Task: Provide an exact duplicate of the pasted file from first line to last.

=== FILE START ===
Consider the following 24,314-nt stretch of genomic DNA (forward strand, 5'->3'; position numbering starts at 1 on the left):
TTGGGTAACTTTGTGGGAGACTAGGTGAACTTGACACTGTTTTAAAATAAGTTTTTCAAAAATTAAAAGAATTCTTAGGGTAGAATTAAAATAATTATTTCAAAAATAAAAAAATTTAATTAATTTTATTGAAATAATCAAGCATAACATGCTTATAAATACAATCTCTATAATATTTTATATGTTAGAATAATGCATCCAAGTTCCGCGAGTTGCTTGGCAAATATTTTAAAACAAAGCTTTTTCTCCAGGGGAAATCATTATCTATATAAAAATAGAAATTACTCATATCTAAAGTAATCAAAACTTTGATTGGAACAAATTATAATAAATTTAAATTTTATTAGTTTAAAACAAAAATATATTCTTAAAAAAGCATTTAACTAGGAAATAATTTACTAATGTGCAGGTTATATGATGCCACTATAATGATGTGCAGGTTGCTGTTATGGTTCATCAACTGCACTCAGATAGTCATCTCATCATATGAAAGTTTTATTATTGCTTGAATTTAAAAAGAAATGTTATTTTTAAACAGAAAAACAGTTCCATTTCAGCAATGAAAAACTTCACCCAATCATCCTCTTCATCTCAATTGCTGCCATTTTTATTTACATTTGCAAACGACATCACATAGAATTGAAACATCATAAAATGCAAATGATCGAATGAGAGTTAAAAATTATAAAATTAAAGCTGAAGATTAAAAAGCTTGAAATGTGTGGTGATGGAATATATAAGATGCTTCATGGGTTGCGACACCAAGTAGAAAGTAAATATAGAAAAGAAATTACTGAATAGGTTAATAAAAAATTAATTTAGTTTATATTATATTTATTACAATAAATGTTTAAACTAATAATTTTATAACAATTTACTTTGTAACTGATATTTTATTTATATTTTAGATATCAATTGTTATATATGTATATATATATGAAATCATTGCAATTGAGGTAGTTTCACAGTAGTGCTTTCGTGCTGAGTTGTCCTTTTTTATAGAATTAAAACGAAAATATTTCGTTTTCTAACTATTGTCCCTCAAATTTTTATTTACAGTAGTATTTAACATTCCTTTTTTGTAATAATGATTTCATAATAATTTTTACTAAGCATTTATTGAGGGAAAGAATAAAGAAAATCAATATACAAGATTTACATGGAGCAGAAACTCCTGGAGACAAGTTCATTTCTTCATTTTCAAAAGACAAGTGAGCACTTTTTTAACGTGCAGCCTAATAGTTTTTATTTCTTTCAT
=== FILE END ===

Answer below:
Consider the following 24,314-nt stretch of genomic DNA (forward strand, 5'->3'; position numbering starts at 1 on the left):
TTGGGTAACTTTGTGGGAGACTAGGTGAACTTGACACTGTTTTAAAATAAGTTTTTCAAAAATTAAAAGAATTCTTAGGGTAGAATTAAAATAATTATTTCAAAAATAAAAAAATTTAATTAATTTTATTGAAATAATCAAGCATAACATGCTTATAAATACAATCTCTATAATATTTTATATGTTAGAATAATGCATCCAAGTTCCGCGAGTTGCTTGGCAAATATTTTAAAACAAAGCTTTTTCTCCAGGGGAAATCATTATCTATATAAAAATAGAAATTACTCATATCTAAAGTAATCAAAACTTTGATTGGAACAAATTATAATAAATTTAAATTTTATTAGTTTAAAACAAAAATATATTCTTAAAAAAGCATTTAACTAGGAAATAATTTACTAATGTGCAGGTTATATGATGCCACTATAATGATGTGCAGGTTGCTGTTATGGTTCATCAACTGCACTCAGATAGTCATCTCATCATATGAAAGTTTTATTATTGCTTGAATTTAAAAAGAAATGTTATTTTTAAACAGAAAAACAGTTCCATTTCAGCAATGAAAAACTTCACCCAATCATCCTCTTCATCTCAATTGCTGCCATTTTTATTTACATTTGCAAACGACATCACATAGAATTGAAACATCATAAAATGCAAATGATCGAATGAGAGTTAAAAATTATAAAATTAAAGCTGAAGATTAAAAAGCTTGAAATGTGTGGTGATGGAATATATAAGATGCTTCATGGGTTGCGACACCAAGTAGAAAGTAAATATAGAAAAGAAATTACTGAATAGGTTAATAAAAAATTAATTTAGTTTATATTATATTTATTACAATAAATGTTTAAACTAATAATTTTATAACAATTTACTTTGTAACTGATATTTTATTTATATTTTAGATATCAATTGTTATATATGTATATATATATGAAATCATTGCAATTGAGGTAGTTTCACAGTAGTGCTTTCGTGCTGAGTTGTCCTTTTTTATAGAATTAAAACGAAAATATTTCGTTTTCTAACTATTGTCCCTCAAATTTTTATTTACAGTAGTATTTAACATTCCTTTTTTGTAATAATGATTTCATAATAATTTTTACTAAGCATTTATTGAGGGAAAGAATAAAGAAAATCAATATACAAGATTTACATGGAGCAGAAACTCCTGGAGACAAGTTCATTTCTTCATTTTCAAAAGACAAGTGAGCACTTTTTTAACGTGCAGCCTAATAGTTTTTATTTCTTTCAT